Re: Ephemeral addressing [was Re: 64share v2]

Fernando Gont <> Thu, 12 November 2020 15:26 UTC

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Subject: Re: Ephemeral addressing [was Re: 64share v2]
To:, Philip Homburg <>
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From: Fernando Gont <>
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Date: Thu, 12 Nov 2020 12:22:03 -0300
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Hi, Ole,

On 11/11/20 09:03, wrote:
> Philip,
> Let me rename this thread as this opens a much larger issue.
> While being able to rapidly reconfigure an end-user network using the layer3 primitives in 6man, I don't think it's worth solving unless also the upper layer problems are solved.

Well, that's exactly why we have layers: to be able to slice the 
different problems, and keep them tractable, among other things.

I guess that if all areas involved would argue "we won't do it until X 
addresses Y", we'd end up with circular dependencies -- and we don't 
need to (and shouldn't).

> - How do TCP connections survive a renumbering event?

They don't, unless MPTCP.

> - How do applications get notified to reconnect?

An API is needed for that. However, in the case where you connect to a 
different network and addresses from the previous network are 
removed/cleaned up, the addresses would be removed, and you'd get an 
error on the corresponding sockets. Many implementations do this, IIRC.

> - Do all applications have to change as a result? Or use a different transport layer?

With the behavior described in the previous bullet, they need not. If 
you want to have something more elaborate, they might -- with possible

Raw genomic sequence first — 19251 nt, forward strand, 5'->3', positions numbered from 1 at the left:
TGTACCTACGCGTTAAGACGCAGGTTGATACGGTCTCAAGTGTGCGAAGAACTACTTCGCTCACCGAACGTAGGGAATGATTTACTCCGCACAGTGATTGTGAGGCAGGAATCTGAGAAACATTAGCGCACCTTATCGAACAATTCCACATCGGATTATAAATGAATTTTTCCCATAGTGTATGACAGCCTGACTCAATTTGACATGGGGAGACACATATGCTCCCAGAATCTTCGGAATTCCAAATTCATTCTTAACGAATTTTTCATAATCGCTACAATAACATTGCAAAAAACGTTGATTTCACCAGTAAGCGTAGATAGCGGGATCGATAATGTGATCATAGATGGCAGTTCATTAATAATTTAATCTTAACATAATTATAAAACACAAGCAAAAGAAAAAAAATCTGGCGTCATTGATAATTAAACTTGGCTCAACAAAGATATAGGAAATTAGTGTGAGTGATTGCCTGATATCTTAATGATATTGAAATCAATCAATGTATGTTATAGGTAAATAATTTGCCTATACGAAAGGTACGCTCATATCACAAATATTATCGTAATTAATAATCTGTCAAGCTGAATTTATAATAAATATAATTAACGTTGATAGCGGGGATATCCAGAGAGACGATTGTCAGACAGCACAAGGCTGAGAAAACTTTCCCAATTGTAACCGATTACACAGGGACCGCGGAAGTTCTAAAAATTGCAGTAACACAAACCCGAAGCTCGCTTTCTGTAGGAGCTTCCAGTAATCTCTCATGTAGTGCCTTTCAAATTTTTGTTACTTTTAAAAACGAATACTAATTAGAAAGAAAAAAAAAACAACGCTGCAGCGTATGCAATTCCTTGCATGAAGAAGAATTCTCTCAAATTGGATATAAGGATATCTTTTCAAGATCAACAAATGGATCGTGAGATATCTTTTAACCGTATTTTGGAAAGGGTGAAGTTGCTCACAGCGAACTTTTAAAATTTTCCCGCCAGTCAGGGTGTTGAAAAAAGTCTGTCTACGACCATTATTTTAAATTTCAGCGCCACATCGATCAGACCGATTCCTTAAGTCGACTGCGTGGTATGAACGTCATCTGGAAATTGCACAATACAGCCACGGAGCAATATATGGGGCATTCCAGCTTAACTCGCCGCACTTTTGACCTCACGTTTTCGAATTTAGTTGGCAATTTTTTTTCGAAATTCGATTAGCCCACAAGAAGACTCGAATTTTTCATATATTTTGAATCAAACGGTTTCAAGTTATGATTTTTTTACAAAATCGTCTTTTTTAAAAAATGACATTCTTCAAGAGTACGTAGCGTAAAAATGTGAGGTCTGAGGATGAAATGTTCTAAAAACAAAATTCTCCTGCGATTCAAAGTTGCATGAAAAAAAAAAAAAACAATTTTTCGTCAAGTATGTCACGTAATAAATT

changes ranging from setting/employing a new socket options, to using a 
brand new API.

> - What happens with DNS configuration? Are you assuming everyone has DNS-SD deployed and working?

That's a different issue. What we have for that is dynamic DNS.

> - What about other configuration? Static addresses for example?

If you mean "manually-configured addresses", that's out of scope: by 
definition, those are hard-coded.

> Good luck I say...
> Until then I suggest that we continue (to pretend) that addresses must be long-lived.

While he haven't been trying to tackle the broader issue of what you 
call "ephemeral addressing" (*), I believe both v6ops and even this 
groups itself (6man) have already deviated from that (e.g., 

(*) There's not such a thing as permanent address, unless you can 
somehow guarantee that
  1) the node does not/will not move
  2) the node will not add/remove network interfaces (which leads to #1 )
  3) the network topology will not change (when that happens for the 
leaf network, the prefix -- and hence the address -- will change

I don't think #1-#3 could ever be guaranteed. But I'd say that in the 
modern world, you can't guarantee any of them.

       Alice: - "How long is forever?"
       White Rabbit: - "Sometimes, just one second"

           - - Lewis Carrol, "Alice in Wonderland"


Fernando Gont
SI6 Networks
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